September 24, 2012

Survey: SME sector companies preparing for energy transition in Germany

Two thirds of companies expect investments in energy efficiency to increase in the next five years, i.e. 10 percent more than in 2008. One out of every three small to medium sized companies already intend to invest in energy conservation measures in the next 12 months. Among larger companies, the proportion with that intention is even 44 percent. At small and medium sized business operations, 28 percent of entrepreneurs have plans for concrete measures. Those are the findings of a representative survey conducted by Deutsche Bank.


Umfrage: Mittelständische Unternehmen rüsten sich für Energiewende

“We have been observing a growing demand for financing in the area of energy efficiency since the beginning of the energy transition policy in Germany, which is aimed at achieving a sustainable economy by means of renewable energy, energy efficiency and sustainable development. Energy costs have risen perceptibly in the last ten years; the price of oil alone has increased tenfold since the end of 1998. Companies in the German SME sector reacted quickly - for the most part they were able to make up for price increases with economy measures and they intend to continue to invest in energy efficiency,“ explains Cornel Wisskirchen, a member of the executive management of Corporate Clients Germany and the Management Committee Germany.

Economic considerations are the primary focus when planning efficiency measures. According to the survey, 46 percent of the entrepreneurs expect investments in energy efficiency to improve the competitiveness of their business operation. Those companies perceive a competitive advantage above all in optimised cost structures and the possibility of using the money that is saved for new investments. Furthermore, 70 percent of the companies expect a positive impact on the companies’ image. With regard to the next 12 months, one out of every two companies that are willing to invest expect to implement efficiency measures in a scale of up to 500,000 Euros; 23 percent of the business operations want to deploy more than one million Euros.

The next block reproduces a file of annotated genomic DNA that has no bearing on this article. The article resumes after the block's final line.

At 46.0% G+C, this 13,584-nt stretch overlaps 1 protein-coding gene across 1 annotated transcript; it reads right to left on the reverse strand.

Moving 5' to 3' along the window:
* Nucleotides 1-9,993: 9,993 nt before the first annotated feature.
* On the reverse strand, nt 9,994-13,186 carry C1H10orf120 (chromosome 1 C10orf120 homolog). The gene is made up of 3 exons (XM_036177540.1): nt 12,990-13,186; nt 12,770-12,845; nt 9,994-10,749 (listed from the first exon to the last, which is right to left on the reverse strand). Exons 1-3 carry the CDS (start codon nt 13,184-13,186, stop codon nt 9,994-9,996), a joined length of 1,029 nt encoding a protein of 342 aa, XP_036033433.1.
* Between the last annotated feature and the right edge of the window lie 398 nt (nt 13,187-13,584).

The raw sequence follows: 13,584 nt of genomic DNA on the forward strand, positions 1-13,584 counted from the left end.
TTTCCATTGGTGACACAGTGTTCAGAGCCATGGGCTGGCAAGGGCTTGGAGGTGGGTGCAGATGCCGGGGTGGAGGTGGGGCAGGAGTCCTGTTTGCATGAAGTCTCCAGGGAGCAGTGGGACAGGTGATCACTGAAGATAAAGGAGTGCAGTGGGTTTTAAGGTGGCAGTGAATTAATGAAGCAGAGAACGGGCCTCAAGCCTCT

Against the backdrop of the energy transition policy in Germany, the primary objective is to reduce energy requirements at companies. The majority of companies willing to invest want to make their building engineering systems more efficient. Four out of ten business operations that currently want to save energy are planning to deploy energy-efficient equipment or improve the efficiency of production plant systems, vehicles and logistics.

“There are a number of public subsidy programmes that companies can take advantage of in order to invest in more efficient, more environmentally friendly production plant systems and processes or modern building engineering systems. Germany-wide Deutsche Bank has more than doubled total loan commitments involving public subsidies in the energy efficiency area this year in comparison with the previous year,“ explains Wisskirchen. “At Deutsche Bank, experts specialising in subsidy programmes advise entrepreneurs on what potential subsidies are available and how these can be optimally exploited for energy conservation measures at companies.”

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